Reviewed by Glenn Erickson
Here's one for the Nice Try department - Marilyn Monroe and Laurence Olivier team up in a
coproduction - a classy costume romance to earn for themselves some of the money they (mostly she)
earn for the big studios. An ambitious and costly production, with the finest British craftsmen
available, and it ends up a little lacking in overall pizazz. It's still far better than average
for a '50s romantic comedy.
Elsie Marina, an American actress working in turn-of-the-century London (Marilyn Monroe)
has an accident with a dress strap while being introduced to the Regent of Carpathia (Laurence Olivier)
backstage, and is invited to a reception at the Carpathian embassy. The stuffy Regent is alternately
pleased and annoyed with her, but attempts to send her away keep getting delayed, by Northbrook,
the British liason (Richard Wattis), King Nicolas, the Regent's young son who is planning a coup
(Jeremy Spenser), and the Queen dowager, the Regent's mother (Sybil Thorndike), who insists on
spouting fluffy French that Elsie cannot understand. The resourceful showgirl (she stays several days
in the same dress, it seems) does understand German, however, which gives her an essential, if
inadvertent role to play in the avoidance of a World War, the reconciliation of a royal family,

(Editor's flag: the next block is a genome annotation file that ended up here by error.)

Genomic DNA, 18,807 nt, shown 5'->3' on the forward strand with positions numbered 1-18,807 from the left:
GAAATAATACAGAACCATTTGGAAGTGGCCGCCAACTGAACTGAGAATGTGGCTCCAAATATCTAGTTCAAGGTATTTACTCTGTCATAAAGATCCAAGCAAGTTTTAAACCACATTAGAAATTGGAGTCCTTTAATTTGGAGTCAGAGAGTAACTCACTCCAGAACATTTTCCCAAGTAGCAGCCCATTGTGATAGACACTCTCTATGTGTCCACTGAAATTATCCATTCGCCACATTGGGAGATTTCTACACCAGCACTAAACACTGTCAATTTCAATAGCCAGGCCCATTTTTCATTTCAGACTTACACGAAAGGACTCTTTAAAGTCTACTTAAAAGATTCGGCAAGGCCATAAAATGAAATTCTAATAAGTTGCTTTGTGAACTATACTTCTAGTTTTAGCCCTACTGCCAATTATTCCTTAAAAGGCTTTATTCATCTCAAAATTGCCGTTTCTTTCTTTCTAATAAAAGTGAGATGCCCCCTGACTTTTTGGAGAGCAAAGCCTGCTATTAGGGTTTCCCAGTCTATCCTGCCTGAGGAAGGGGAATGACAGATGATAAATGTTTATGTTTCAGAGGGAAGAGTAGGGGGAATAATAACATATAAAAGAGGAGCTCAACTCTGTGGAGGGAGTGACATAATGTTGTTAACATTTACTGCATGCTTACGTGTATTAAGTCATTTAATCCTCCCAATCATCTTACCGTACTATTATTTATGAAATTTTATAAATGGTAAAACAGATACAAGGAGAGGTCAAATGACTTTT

and the softening of the Regent's chilly heart.
Don't let the sultry cover art fool you - there's nothing nearly so darkly exotic in The Prince
and the Showgirl, which plays out mostly among brightly lit drawing rooms and palatial
staircases. It's an old-fashioned three-act play which spends much of its time mulling over the
petty politics of an Eastern European monarchy. One of the leads is a British Embassy official
played by the veddy proper Richard Wattis (
The Abominable Snowman) who ties the show
together and has almost as much screen time with MM as does 'Laurence of Olivier' himself.
It's not a bad play, and Terence Rattigan's speeches are both witty and well-suited for Marilyn.
He uses the device of a large and ungainly medal being pinned and re-pinnned to MM's bosom, a
ritual that isn't tastless as it reads. Everybody seemed to think the sensuality in Marilyn's
screen persona was some out-of-control force of nature, when the truth was she understood it,
was reasonably comfortable with it, and after years of practice on the screen, knew how to turn
it on and off in appropriate doses. She's actually perfectly charming. In the middle of trying
to extend her range in shows like
Bus Stop, here she sticks with a
variant of her dumb blonde, who is of course an instinctual sage. Perhaps the class factor of
being billed opposite Laurence was achievement enough here.
The Prince and the Showgirl reinforces the old adage that whenever Marilyn appears on screen,
other actors cease to exist. She simply glows, and holds our interest no matter what she's doing.
True, as the center of the action we follow her almost all the time, but for all his methods and
acting finesse, Olivier just can't compete. It's not a matter of clashing styles, as they mesh
quite well in their shared scenes. Olivier does a fine job of creating a stiff martinet who warms